There’s this unfortunate but sometimes entirely true analogy I’ve heard about how particular kids can be a kind of birth control for their parents. If the kid is especially difficult or energetic, they’ll entirely remove the desire of the parents to have another one anytime soon. Despite this, it is also true that time is the great eraser of memory, and after long enough even the trauma of those months and years can fade away and parents will find themselves diving back into the shark pond of parenthood once again. I found myself in a very similar state of mind, and yet completely cognizant of the decision that I was making, when I picked this book up. After all, I had been less than satisfied with the previous book in the series, but still I found myself wanting to read this next one. Thus, it came as no real surprise to me that it had been something like five years since THE WHITE-LUCK had been released, and I was able to uncheck the mental box that was pleading insanity and instead was able to chalk it up to good old memory loss given the ravages of time. And yet, once I got into the book, I found much of my same feelings about the previous book rushing back in to fill the supposed void of time. So much for memory loss.
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Review

Romancing the Null

Romancing the Null

Let’s call this whole series my summer guilty pleasure. Maybe it will be yours for the fall season. Guilt and surprised delight were some of the many emotions I migrated through while reading most of The Outlier Prophesies, but for more than the first half of ROMANCING THE NULL, I’d say impatience was the primary. If I had not felt obligated to give it a go, per the contest, I think I would have abandoned this urban fantasy/romance/crime novel long before the two-thirds point, but that’s when things started to get interesting. By the end, I was hooked… though I dreaded what was to come in the follow-ups. I needn’t have worried.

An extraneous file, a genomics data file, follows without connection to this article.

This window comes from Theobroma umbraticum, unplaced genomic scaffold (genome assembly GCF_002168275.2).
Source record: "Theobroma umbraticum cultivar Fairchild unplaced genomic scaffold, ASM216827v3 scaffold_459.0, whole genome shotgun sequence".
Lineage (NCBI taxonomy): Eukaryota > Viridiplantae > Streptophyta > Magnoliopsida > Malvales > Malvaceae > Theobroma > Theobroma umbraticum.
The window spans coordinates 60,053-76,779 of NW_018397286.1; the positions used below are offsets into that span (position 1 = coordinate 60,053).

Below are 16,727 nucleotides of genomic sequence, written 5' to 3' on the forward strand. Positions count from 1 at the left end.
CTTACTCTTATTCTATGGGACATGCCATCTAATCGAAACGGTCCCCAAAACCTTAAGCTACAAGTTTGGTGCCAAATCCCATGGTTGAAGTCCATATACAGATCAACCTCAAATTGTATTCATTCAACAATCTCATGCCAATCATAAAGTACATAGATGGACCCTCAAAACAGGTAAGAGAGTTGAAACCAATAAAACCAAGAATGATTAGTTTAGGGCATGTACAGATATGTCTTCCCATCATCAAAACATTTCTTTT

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Review

Roses and Rot

Roses and Rot

Imogen is a writer who dreams of some day becoming a famous author. To that end she has applied to the exclusive Melete, a New Hampshire artist retreat where she–and other aspiring artists of various talents–would have access to famous artists as mentors. Also accepted is Imogen’s younger sister Marin, whose talent in ballet has people predicting a successful professional career.